In her autobiography, Ethel Merman said that the original lyrics to "Heat Wave": "She started a heat wave by letting her seat wave" was changed for the movie to "She started a heat wave by letting her feet wave"
This was the first time that composer Irving Berlin had worked with Ethel Merman. He told her that he was so impressed with her talent that he would work with her again. He kept that promise and wrote two Broadway shows especially for her: "Annie Get Your Gun" in 1946 and "Call Me Madam" in 1950, the latter of which also starred Merman in the film adaptation: Call Me Madam (1953). Merman also later starred in a film that, like this one, was a cavalcade of Irving Berlin songs, There's No Business Like Show Business (1954).
While most of the movie is fiction, once incident in the film was taken from Irving Berlin's life. During World War I, Berlin was drafted into the army, and produced a Broadway show called "Yip Yip Yaphank," starring U.S. Army servicemen. Berlin appeared in the show, singing the song, "Oh, How I Hate To Get Up In The Morning" (which Jack Haley performs in this film). At the end of each show, as depicted in the film, Berlin would lead the cast of servicemen down the theater aisle, singing "We're On Our Way To France." The show, "Yip Yip Yaphank," and Irving Berlin's follow-up World War II show, "This Is The Army," were both the subject of the film version of This Is the Army (1943), directed by Michael Curtiz. Berlin himself appears in the later film, singing, "Oh, How I Hate To Get Up In The Morning."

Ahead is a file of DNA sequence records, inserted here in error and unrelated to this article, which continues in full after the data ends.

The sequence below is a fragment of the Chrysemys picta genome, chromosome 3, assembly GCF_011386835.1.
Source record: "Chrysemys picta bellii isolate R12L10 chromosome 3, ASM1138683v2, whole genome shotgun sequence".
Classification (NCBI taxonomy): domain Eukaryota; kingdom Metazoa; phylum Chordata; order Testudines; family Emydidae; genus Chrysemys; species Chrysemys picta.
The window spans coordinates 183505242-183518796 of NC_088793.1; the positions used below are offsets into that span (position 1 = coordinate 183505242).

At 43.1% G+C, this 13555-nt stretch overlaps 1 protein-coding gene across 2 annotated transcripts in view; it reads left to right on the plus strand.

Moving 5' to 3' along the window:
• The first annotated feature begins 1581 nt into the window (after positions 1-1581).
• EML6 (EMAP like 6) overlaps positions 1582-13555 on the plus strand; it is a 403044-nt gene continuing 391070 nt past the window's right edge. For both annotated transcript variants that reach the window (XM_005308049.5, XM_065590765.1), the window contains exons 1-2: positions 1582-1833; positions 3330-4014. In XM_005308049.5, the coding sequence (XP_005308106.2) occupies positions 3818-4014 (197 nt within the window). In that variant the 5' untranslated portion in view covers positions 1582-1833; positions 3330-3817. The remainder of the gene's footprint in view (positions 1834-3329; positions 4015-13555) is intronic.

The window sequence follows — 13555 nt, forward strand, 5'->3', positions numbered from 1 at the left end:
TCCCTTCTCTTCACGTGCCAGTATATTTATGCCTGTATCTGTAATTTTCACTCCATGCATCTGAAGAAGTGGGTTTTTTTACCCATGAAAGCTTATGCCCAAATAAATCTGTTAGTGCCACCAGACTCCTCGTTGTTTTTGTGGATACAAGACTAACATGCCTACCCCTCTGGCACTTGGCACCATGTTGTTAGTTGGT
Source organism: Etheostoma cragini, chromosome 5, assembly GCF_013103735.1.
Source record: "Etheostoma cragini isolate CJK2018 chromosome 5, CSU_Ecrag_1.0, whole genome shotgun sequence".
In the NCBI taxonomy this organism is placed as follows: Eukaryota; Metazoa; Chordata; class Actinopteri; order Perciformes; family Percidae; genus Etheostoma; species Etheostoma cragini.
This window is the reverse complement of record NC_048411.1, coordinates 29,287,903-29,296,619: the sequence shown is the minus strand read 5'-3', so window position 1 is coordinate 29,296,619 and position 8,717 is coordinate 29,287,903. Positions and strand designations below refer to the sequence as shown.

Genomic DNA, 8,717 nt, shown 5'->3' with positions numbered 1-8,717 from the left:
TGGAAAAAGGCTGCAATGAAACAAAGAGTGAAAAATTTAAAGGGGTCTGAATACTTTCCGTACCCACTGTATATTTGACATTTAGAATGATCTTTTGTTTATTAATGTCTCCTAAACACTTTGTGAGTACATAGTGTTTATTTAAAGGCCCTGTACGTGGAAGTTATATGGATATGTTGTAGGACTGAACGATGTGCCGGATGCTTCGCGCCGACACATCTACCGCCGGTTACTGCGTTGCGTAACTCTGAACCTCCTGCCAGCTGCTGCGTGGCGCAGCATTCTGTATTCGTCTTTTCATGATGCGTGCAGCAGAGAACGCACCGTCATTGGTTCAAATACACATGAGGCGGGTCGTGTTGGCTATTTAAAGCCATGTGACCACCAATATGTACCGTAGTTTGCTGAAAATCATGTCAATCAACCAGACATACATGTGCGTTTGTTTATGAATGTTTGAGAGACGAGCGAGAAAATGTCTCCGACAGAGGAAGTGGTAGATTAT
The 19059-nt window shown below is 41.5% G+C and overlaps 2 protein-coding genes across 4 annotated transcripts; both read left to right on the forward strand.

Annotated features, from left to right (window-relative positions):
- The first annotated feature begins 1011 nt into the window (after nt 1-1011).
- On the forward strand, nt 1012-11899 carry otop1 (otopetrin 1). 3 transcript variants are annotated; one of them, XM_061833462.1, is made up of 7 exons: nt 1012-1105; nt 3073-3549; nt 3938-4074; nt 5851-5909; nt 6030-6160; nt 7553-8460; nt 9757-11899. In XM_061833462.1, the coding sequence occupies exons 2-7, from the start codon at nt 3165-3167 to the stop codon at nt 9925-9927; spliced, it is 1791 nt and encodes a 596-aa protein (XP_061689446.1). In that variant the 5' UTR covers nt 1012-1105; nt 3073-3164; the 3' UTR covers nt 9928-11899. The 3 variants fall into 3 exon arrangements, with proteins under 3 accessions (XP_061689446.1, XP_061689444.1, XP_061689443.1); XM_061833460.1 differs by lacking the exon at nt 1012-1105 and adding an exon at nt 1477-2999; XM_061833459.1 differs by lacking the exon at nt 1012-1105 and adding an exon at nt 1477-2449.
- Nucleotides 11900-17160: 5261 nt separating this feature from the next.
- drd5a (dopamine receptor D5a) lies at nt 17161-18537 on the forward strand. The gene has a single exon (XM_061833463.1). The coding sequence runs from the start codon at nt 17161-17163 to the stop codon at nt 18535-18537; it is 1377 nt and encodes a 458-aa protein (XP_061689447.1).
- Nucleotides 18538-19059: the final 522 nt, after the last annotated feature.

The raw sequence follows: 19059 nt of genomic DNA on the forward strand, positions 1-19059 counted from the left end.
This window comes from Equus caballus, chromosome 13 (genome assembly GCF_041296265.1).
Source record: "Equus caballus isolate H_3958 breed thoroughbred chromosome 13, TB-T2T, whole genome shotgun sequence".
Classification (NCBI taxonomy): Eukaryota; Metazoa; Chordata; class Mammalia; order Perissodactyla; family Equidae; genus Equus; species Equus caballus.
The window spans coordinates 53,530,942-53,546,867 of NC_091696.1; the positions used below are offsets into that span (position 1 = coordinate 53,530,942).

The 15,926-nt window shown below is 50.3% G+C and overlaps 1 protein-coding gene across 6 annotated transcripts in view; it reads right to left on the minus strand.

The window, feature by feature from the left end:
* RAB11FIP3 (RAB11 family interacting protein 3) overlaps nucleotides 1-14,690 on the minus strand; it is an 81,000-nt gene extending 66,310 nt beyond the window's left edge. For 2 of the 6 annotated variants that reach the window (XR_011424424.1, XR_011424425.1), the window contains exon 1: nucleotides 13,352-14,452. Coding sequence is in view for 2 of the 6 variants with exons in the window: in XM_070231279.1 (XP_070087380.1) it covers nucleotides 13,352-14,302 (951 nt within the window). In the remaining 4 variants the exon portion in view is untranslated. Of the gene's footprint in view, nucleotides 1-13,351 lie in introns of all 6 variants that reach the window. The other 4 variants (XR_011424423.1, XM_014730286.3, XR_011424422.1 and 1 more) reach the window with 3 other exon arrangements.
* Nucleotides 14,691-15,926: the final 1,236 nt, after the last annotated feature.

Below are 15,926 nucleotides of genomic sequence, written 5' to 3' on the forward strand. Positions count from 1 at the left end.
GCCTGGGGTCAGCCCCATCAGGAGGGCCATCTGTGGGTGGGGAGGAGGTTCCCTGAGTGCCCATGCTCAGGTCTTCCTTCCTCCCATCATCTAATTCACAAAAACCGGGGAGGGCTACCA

After the preview in Los Angeles on 24 May 1938, there were sporadic openings across the United States before the national release on 16 August 1938. Some of these were 5 August in New York City, New York; 11 August in Boston, Massachusetts, Pittsburgh, Pennsylvania and San Francisco, California; 12 August in Philadelphia, Pennsylvania, Chicago, Illinois and Dallas, Texas; and 13 August in Cleveland, Ohio.
Three deleted musical numbers survive in pristine condition: "Some Sunny Day" sung by Don Ameche, "In My Harem" sung by Jack Haley, with Wally Vernon and Chick Chandler and "Marching Along With Time" sung by Ethel Merman; all three numbers are included as special features in the DVD release.
20th Century Fox head Darryl F. Zanuck had this as one of his prestige productions of the year. The directing gig naturally went to his personal favorite choice, Henry King, who was always first choice for the studio's leading productions.